• Graph structure: How tightly coupled are the different layers of the graph? What is the deduplication efficiency across different programming languages? When and where do source code files or directories tend to be reused? How is code shared between different forges?

These are just some of the questions that could be answered using the Software Heritage Graph Dataset. We encourage challenge participants to adapt the above research questions or formulate their own about any hidden knowledge that still defeats discovery in the treasure trove of our collective software commons!

How to Participate in the Challenge

First, familiarize yourself with the Software Heritage Graph Dataset:

Then, use the dataset to answer your research questions, report your findings in a four-page data challenge paper (see information below) and submit your abstract and paper in time (see important dates below). If your paper is accepted, present your results at MSR 2020 in Seoul, South Korea!

Submission

A challenge paper should describe the results of your work by providing an introduction to the problem you address and why it is worth studying, the version of the dataset you used, the approach and tools you used, your results and their implications, and conclusions. Make sure your report highlights the contributions and the importance of your work. See also our open science policy regarding the publication of software and additional data you used for the challenge.

Challenge papers must not exceed 4 pages plus 1 additional page only with references and must conform to the MSR 2020 format and submission guidelines. Each submission will be reviewed by at least three members of the program committee. Submissions should follow the IEEE Conference Proceedings Formatting Guidelines, with title in 24pt font and full text in 10pt type. LaTEX users must use \documentclass[10pt,conference]{IEEEtran} without including the compsoc or compsocconf option.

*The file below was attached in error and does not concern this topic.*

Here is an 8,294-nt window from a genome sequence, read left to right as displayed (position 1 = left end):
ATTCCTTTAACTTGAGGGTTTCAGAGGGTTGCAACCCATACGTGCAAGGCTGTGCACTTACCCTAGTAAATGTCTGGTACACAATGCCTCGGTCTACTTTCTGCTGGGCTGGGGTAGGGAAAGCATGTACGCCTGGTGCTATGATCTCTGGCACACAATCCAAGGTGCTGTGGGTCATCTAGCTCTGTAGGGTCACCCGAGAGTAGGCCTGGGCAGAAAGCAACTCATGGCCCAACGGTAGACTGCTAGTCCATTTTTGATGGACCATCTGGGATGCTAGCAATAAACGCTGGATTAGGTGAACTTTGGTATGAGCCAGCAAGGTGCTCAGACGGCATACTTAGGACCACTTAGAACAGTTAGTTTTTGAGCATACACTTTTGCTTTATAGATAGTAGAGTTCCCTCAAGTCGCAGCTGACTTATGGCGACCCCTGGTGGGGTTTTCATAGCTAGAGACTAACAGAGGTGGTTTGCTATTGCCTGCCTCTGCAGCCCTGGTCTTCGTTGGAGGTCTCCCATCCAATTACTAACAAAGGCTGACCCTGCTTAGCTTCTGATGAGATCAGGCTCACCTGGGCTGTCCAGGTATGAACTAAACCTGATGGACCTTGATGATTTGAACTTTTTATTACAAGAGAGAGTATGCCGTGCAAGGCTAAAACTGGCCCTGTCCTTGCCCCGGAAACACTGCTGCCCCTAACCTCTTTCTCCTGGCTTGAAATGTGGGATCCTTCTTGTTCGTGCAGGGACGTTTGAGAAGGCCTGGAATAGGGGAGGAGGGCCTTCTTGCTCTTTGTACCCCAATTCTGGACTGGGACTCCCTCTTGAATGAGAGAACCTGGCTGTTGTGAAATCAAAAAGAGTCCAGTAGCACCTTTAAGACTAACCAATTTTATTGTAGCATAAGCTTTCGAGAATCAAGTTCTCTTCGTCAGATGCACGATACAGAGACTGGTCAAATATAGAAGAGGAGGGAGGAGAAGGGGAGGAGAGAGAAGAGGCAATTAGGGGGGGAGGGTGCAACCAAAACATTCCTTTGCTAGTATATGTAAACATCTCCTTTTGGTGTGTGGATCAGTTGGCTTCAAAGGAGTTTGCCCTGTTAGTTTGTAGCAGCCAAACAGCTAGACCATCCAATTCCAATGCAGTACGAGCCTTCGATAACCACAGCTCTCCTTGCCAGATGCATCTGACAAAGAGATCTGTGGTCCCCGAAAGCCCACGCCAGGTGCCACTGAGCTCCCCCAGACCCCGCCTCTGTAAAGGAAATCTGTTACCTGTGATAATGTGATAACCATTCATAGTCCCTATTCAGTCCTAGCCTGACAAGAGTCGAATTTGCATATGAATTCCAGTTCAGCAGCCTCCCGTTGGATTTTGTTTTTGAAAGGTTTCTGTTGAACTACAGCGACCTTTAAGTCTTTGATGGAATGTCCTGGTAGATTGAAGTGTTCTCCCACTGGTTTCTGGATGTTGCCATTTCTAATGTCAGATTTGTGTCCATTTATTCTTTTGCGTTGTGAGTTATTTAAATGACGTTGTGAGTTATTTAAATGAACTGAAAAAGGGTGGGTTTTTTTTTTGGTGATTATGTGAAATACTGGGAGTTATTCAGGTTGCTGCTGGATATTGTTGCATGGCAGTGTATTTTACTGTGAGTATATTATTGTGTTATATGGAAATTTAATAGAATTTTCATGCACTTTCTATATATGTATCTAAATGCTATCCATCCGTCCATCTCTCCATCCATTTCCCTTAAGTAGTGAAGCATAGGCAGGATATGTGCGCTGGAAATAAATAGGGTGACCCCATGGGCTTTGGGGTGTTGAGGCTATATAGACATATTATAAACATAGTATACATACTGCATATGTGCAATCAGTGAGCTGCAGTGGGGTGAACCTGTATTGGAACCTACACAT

IMPORTANT: MSR 2020 follows the double-blind submission model. Submissions should not reveal the identity of the authors in any way. This means that authors should:

  • leave out author names and affiliations from the body and metadata of the submitted pdf
  • ensure that any citations to related work by themselves are written in the third person, for example “the prior work of XYZ [2]” as opposed to “our prior work [2]”
  • not refer to their personal, lab or university website; similarly, care should be taken with personal accounts on GitHub, Google Drive, etc.
  • not upload unblinded versions of their paper on archival websites during bidding/reviewing. However uploading unblinded versions prior to submission is allowed and sometimes unavoidable (e.g., thesis).

Authors having further questions on double blind reviewing are encouraged to contact the Mining Challenge Chairs via email.

Papers must be submitted electronically through EasyChair, should not have been published elsewhere, and should not be under review or submitted for review elsewhere for the duration of consideration. ACM plagiarism policy and procedures shall be followed for cases of double submission. The submission must also comply with the IEEE Policy on Authorship.